April 30

What else can we measure?

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When we are losing weight and/or when we are gaining muscle what other things can we measure in order to see progress?

 

What else can we measure to see whether we’re staying in the line of being healthy? To confirm we are getting ‘jacked’ and achieving sustainable results?

 

It’s a great question. Things that I look at with clients are subjective markers of health, for example hunger. We may need to initially benchmark ‘normal’ hunger, what true hunger feels like. Then you can notice changes in hunger over time.

 

If, for example you are gaining muscle, you’re probably going to be less hungry because you’re forcing yourself to maintain or even gain a little bit of mass. If you’re losing weight, it’s likely that your hunger will increase over time.

 

In this case it’s about using a manageable amount of hunger that you can stick to, knowing that it is normal to be hungry when in a deficit, but also knowing the difference between actual hunger and the cravings that you might feel for certain foods or at certain times.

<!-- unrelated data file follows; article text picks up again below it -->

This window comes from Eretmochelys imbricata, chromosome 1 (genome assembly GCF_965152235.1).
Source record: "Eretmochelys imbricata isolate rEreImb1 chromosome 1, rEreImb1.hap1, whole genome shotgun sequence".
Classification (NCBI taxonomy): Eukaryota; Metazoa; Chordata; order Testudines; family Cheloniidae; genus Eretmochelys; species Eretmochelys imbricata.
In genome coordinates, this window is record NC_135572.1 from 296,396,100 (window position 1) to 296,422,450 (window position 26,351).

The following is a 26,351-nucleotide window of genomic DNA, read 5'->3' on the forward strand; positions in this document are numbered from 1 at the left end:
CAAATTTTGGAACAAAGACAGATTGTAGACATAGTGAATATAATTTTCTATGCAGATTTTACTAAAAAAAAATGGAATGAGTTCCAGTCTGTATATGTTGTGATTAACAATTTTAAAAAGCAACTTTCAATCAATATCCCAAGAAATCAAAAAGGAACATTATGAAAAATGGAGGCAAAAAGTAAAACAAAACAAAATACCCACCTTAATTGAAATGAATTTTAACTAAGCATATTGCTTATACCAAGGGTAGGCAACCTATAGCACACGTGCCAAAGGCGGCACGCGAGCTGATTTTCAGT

Hunger is a useful thing to track because you don’t want the hunger to get too aggressive.  That’s where adherence might drop and you might find yourself sneaking in more food or having your willpower tested quite harshly.

 

You can also use your hunger to determine when is the right time to eat. You can use a hunger scale to determine when you know for sure that now is the time to eat because you are ‘XML’ hungry.

 

You should then eat until you are satisfied, maybe around 3/4 full or so, then wait until you have that same level of hunger again.

 

This is a great way to bring back your ‘normal’, original eating habits, habits that we tend to override and lose as we become accustomed to overeating.

 

Another thing we would track is sleep, knowing that people who train more regularly, like athletes and just regular enthusiasts who love to train will need more sleep than regular people.